Chapter 6 focuses on cinematic representations of traumatic fixation which illustrate how the histories of cinema and psychoanalysis converged in films about psychiatric treatment and psychoanalytic theories of film. Drawing on Thomas Elsaesser’s view of Sigmund Freud as a media theorist, two case studies demonstrate how the female musician was viewed as an unconscious medium for the storage of childhood trauma, whose cure requires cathartic abreaction through recall in a repeat performance. This plays out in the context of a British culture at different historical moments—after World War II and after the Thatcher years—where the influence of American popular culture through mass media was seen as symptomatic of a larger malaise. Once psychoanalysis had gone culturally mainstream by the 1940s, The Seventh Veil (1945) assumed that the similarity between psychic and cinematic apparatus was scientifically sound, so that film could render the treatment of a traumatized pianist through narco-analysis and the effect of musical transference in repeat performances. In Little Voice (1998), by contrast, a hysteric teenager adept at vocal impersonation becomes suspect and subject to satire, suggesting that the obsessively regressive listening to her father’s record collection delays her psychosexual development.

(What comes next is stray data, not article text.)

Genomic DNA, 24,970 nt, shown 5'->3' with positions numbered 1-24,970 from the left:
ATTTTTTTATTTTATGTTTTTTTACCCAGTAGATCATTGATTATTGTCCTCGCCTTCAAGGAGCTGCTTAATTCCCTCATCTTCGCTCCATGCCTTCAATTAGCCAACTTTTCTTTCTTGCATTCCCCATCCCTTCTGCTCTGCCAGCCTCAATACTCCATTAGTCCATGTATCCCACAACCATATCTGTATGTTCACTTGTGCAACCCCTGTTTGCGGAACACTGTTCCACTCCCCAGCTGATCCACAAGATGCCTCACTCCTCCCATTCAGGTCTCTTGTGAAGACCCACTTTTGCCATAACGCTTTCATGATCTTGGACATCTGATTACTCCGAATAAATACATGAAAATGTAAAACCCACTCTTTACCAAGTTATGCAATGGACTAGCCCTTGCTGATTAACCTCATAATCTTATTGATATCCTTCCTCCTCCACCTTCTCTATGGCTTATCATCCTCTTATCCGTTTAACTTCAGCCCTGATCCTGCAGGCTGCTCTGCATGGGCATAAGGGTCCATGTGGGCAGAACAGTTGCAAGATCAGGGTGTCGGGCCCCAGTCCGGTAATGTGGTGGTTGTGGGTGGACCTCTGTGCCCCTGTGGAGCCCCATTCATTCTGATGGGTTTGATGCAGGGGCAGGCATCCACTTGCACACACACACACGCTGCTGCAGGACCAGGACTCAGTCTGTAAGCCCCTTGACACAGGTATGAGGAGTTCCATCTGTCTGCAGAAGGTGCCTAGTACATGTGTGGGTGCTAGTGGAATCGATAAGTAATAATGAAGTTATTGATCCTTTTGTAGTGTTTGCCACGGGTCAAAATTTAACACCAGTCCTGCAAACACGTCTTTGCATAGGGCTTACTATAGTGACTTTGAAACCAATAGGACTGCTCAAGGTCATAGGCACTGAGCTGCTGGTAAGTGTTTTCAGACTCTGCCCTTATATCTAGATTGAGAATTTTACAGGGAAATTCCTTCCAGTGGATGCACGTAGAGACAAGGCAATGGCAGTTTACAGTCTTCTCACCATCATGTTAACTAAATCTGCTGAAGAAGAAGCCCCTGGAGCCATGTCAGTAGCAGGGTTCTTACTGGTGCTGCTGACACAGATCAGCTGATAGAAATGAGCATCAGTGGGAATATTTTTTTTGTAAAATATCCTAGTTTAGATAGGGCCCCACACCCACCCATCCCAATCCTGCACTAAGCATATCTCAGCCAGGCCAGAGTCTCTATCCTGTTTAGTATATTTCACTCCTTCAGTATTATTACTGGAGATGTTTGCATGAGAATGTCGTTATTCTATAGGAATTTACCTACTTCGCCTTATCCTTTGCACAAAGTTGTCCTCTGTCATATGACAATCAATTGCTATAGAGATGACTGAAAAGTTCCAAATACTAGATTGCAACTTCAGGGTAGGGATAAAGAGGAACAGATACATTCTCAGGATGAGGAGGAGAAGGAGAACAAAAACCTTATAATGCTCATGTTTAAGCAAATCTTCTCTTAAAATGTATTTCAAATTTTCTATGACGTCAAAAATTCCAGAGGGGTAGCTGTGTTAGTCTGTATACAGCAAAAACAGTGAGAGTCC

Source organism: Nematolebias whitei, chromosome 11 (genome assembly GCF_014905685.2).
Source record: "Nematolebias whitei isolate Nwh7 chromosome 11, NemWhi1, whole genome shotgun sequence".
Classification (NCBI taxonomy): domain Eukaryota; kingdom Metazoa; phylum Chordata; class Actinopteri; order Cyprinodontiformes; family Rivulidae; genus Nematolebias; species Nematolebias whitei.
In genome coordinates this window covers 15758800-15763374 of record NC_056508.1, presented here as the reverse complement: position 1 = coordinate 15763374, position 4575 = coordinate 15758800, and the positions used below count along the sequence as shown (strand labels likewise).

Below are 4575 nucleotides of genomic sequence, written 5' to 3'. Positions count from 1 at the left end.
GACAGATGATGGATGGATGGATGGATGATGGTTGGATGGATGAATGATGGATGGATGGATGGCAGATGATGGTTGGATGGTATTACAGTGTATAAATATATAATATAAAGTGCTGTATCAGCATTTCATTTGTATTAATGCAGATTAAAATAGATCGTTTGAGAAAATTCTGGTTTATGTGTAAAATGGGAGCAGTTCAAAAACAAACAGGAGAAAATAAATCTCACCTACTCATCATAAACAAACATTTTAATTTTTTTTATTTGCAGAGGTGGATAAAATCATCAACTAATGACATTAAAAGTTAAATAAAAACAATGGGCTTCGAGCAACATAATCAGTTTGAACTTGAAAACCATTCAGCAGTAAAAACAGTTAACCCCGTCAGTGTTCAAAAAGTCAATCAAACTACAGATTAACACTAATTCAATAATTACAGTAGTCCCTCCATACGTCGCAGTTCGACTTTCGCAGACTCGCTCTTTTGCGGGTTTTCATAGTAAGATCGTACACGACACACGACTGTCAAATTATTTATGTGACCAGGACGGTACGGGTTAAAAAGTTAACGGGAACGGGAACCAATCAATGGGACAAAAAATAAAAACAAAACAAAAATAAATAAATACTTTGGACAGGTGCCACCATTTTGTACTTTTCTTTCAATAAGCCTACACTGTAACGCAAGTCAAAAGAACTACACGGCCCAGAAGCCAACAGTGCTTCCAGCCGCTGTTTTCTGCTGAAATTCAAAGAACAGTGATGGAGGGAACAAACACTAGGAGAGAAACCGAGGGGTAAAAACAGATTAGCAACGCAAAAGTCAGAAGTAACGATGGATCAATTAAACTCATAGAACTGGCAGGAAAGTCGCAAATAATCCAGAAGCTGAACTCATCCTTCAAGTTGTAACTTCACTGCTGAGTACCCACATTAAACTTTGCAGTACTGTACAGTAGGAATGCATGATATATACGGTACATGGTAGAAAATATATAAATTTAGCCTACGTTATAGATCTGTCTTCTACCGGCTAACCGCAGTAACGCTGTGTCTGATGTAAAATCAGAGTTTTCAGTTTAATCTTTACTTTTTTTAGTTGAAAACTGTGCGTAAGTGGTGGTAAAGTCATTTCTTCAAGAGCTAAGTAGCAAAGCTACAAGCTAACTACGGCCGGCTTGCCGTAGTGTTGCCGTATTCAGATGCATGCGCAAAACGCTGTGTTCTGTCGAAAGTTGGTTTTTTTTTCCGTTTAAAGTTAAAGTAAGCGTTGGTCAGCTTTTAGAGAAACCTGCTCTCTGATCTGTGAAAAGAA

Chicago Scholarship Online requires a subscription or purchase to access the full text of books within the service. Public users can however freely search the site and view the abstracts and keywords for each book and chapter.
If you think you should have access to this title, please contact your librarian.
To troubleshoot, please check our FAQs, and if you can't find the answer there, please contact us.